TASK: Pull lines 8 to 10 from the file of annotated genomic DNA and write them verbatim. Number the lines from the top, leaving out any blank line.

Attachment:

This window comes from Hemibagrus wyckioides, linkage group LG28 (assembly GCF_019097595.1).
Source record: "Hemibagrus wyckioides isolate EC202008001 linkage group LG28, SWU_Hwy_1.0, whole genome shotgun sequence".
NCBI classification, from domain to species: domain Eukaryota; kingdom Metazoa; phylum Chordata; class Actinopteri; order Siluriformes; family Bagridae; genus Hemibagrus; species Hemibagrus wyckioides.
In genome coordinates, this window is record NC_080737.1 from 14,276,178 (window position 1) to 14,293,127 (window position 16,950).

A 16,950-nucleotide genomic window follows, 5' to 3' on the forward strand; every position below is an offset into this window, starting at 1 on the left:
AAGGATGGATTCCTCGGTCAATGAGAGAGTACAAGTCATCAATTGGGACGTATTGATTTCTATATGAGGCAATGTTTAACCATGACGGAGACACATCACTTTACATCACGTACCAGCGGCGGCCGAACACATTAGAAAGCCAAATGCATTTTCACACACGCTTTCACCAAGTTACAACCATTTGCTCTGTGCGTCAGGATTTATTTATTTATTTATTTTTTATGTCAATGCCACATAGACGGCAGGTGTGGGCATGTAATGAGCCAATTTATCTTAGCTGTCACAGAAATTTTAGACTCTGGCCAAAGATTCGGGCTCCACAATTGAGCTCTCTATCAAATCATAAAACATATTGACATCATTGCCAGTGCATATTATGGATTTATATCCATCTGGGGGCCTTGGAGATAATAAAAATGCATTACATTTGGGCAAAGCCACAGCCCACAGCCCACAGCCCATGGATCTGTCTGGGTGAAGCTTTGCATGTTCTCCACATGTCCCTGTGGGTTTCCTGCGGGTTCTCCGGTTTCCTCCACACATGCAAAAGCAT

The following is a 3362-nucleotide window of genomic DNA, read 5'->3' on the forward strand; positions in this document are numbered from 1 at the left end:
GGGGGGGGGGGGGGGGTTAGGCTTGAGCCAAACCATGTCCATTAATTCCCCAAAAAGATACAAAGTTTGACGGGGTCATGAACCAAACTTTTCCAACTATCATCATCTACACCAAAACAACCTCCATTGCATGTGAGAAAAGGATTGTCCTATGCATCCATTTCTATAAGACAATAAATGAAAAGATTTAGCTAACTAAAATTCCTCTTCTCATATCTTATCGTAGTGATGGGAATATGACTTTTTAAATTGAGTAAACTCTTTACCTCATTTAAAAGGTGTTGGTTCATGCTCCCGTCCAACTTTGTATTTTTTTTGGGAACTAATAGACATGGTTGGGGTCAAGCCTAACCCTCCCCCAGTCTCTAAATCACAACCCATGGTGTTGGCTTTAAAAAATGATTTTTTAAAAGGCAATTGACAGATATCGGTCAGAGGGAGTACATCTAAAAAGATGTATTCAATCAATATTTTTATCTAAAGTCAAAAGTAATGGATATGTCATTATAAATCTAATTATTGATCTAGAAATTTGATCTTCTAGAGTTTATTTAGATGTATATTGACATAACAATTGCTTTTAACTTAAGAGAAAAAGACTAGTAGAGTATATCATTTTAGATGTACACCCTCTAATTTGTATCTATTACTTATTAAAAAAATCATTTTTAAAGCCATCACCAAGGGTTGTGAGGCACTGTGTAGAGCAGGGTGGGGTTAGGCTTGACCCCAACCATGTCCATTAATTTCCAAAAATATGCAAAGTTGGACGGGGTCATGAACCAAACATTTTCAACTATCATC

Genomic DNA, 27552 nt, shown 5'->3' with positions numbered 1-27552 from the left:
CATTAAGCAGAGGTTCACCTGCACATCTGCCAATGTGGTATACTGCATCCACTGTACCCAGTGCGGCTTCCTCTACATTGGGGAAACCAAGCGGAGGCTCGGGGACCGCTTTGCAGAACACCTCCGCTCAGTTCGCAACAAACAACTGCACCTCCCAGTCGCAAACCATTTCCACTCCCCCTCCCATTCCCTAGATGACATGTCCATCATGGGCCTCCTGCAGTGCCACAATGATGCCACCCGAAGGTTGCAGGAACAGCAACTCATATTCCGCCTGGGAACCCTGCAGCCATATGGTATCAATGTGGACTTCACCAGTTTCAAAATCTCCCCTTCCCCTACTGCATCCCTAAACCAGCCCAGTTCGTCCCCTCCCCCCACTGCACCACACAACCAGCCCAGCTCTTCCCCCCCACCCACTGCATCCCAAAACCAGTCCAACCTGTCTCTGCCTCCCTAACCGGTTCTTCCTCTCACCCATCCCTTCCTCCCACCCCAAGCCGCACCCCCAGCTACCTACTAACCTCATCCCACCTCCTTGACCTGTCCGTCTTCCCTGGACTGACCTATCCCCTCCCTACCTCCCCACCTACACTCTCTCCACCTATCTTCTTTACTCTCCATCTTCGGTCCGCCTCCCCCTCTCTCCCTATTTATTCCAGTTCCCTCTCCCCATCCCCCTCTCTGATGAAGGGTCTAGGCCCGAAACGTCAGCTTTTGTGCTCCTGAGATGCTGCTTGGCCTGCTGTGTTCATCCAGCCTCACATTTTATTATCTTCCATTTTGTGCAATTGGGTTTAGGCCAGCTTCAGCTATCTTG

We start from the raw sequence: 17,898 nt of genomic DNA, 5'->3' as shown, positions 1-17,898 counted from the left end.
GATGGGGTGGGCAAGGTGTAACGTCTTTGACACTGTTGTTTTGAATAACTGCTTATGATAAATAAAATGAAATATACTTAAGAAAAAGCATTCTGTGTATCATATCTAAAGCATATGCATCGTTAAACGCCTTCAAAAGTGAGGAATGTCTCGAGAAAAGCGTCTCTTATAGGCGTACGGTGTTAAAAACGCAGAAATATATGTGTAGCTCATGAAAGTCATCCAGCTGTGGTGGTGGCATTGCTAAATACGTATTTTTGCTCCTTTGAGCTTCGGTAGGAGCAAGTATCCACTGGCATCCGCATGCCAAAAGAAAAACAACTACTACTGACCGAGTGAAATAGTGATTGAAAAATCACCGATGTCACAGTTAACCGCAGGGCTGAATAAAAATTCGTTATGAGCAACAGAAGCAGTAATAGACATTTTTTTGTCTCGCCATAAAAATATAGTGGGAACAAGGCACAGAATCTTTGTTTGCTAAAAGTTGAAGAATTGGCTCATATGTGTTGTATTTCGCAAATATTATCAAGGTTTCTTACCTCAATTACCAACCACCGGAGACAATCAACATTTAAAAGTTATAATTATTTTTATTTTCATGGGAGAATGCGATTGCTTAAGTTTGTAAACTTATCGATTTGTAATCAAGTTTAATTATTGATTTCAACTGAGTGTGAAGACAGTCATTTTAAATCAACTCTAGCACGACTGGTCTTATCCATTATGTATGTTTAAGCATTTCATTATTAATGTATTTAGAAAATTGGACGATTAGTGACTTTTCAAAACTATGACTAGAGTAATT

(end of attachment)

GGGGGGGGGGGGGGGGTTAGGCTTGAGCCAAACCATGTCCATTAATTCCCCAAAAAGATACAAAGTTTGACGGGGTCATGAACCAAACTTTTCCAACTATCATCATCTACACCAAAACAACCTCCATTGCATGTGAGAAAAGGATTGTCCTATGCATCCATTTCTATAAGACAATAAATGAAAAGATTTAGCTAACTAAAATTCCTCTTCTCATATCTTATCGTAGTGATGGGAATATGACTTTTTAAATTGAGTAAACTCTTTACCTCATTTAAAAGGTGTTGGTTCATGCTCCCGTCCAACTTTGTATTTTTTTTGGGAACTAATAGACATGGTTGGGGTCAAGCCTAACCCTCCCCCAGTCTCTAAATCACAACCCATGGTGTTGGCTTTAAAAAATGATTTTTTAAAAGGCAATTGACAGATATCGGTCAGAGGGAGTACATCTAAAAAGATGTATTCAATCAATATTTTTATCTAAAGTCAAAAGTAATGGATATGTCATTATAAATCTAATTATTGATCTAGAAATTTGATCTTCTAGAGTTTATTTAGATGTATATTGACATAACAATTGCTTTTAACTTAAGAGAAAAAGACTAGTAGAGTATATCATTTTAGATGTACACCCTCTAATTTGTATCTATTACTTATTAAAAAAATCATTTTTAAAGCCATCACCAAGGGTTGTGAGGCACTGTGTAGAGCAGGGTGGGGTTAGGCTTGACCCCAACCATGTCCATTAATTTCCAAAAATATGCAAAGTTGGACGGGGTCATGAACCAAACATTTTCAACTATCATC

Genomic DNA, 27552 nt, shown 5'->3' with positions numbered 1-27552 from the left:
CATTAAGCAGAGGTTCACCTGCACATCTGCCAATGTGGTATACTGCATCCACTGTACCCAGTGCGGCTTCCTCTACATTGGGGAAACCAAGCGGAGGCTCGGGGACCGCTTTGCAGAACACCTCCGCTCAGTTCGCAACAAACAACTGCACCTCCCAGTCGCAAACCATTTCCACTCCCCCTCCCATTCCCTAGATGACATGTCCATCATGGGCCTCCTGCAGTGCCACAATGATGCCACCCGAAGGTTGCAGGAACAGCAACTCATATTCCGCCTGGGAACCCTGCAGCCATATGGTATCAATGTGGACTTCACCAGTTTCAAAATCTCCCCTTCCCCTACTGCATCCCTAAACCAGCCCAGTTCGTCCCCTCCCCCCACTGCACCACACAACCAGCCCAGCTCTTCCCCCCCACCCACTGCATCCCAAAACCAGTCCAACCTGTCTCTGCCTCCCTAACCGGTTCTTCCTCTCACCCATCCCTTCCTCCCACCCCAAGCCGCACCCCCAGCTACCTACTAACCTCATCCCACCTCCTTGACCTGTCCGTCTTCCCTGGACTGACCTATCCCCTCCCTACCTCCCCACCTACACTCTCTCCACCTATCTTCTTTACTCTCCATCTTCGGTCCGCCTCCCCCTCTCTCCCTATTTATTCCAGTTCCCTCTCCCCATCCCCCTCTCTGATGAAGGGTCTAGGCCCGAAACGTCAGCTTTTGTGCTCCTGAGATGCTGCTTGGCCTGCTGTGTTCATCCAGCCTCACATTTTATTATCTTCCATTTTGTGCAATTGGGTTTAGGCCAGCTTCAGCTATCTTG